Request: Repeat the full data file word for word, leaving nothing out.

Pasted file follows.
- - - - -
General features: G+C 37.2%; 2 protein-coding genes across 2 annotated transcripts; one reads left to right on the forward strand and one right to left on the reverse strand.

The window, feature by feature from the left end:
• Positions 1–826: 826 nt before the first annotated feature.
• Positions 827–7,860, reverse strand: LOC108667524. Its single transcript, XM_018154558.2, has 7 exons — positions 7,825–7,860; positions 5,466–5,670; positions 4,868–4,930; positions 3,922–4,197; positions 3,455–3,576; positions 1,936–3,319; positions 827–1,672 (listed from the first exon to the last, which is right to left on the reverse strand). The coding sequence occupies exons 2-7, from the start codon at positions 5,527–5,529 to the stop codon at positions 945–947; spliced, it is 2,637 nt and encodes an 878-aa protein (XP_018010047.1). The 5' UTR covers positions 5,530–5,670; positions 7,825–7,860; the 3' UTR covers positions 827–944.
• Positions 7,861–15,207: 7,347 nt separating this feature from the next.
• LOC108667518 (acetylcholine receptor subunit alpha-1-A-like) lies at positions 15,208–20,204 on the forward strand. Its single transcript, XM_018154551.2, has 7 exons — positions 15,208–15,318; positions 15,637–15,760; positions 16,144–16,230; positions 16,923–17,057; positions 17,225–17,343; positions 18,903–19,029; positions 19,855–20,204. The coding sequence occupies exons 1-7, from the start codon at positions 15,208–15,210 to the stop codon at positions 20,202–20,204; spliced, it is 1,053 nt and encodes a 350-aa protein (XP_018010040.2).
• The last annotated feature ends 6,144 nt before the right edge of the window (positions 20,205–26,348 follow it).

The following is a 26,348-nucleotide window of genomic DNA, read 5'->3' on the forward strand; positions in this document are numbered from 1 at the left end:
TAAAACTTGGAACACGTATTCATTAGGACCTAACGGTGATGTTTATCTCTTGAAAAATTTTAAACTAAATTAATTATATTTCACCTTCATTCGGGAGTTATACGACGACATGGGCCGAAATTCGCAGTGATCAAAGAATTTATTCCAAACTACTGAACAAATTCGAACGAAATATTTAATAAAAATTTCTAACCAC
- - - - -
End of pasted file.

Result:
General features: G+C 37.2%; 2 protein-coding genes across 2 annotated transcripts; one reads left to right on the forward strand and one right to left on the reverse strand.

The window, feature by feature from the left end:
• Positions 1–826: 826 nt before the first annotated feature.
• Positions 827–7,860, reverse strand: LOC108667524. Its single transcript, XM_018154558.2, has 7 exons — positions 7,825–7,860; positions 5,466–5,670; positions 4,868–4,930; positions 3,922–4,197; positions 3,455–3,576; positions 1,936–3,319; positions 827–1,672 (listed from the first exon to the last, which is right to left on the reverse strand). The coding sequence occupies exons 2-7, from the start codon at positions 5,527–5,529 to the stop codon at positions 945–947; spliced, it is 2,637 nt and encodes an 878-aa protein (XP_018010047.1). The 5' UTR covers positions 5,530–5,670; positions 7,825–7,860; the 3' UTR covers positions 827–944.
• Positions 7,861–15,207: 7,347 nt separating this feature from the next.
• LOC108667518 (acetylcholine receptor subunit alpha-1-A-like) lies at positions 15,208–20,204 on the forward strand. Its single transcript, XM_018154551.2, has 7 exons — positions 15,208–15,318; positions 15,637–15,760; positions 16,144–16,230; positions 16,923–17,057; positions 17,225–17,343; positions 18,903–19,029; positions 19,855–20,204. The coding sequence occupies exons 1-7, from the start codon at positions 15,208–15,210 to the stop codon at positions 20,202–20,204; spliced, it is 1,053 nt and encodes a 350-aa protein (XP_018010040.2).
• The last annotated feature ends 6,144 nt before the right edge of the window (positions 20,205–26,348 follow it).

The following is a 26,348-nucleotide window of genomic DNA, read 5'->3' on the forward strand; positions in this document are numbered from 1 at the left end:
TAAAACTTGGAACACGTATTCATTAGGACCTAACGGTGATGTTTATCTCTTGAAAAATTTTAAACTAAATTAATTATATTTCACCTTCATTCGGGAGTTATACGACGACATGGGCCGAAATTCGCAGTGATCAAAGAATTTATTCCAAACTACTGAACAAATTCGAACGAAATATTTAATAAAAATTTCTAACCAC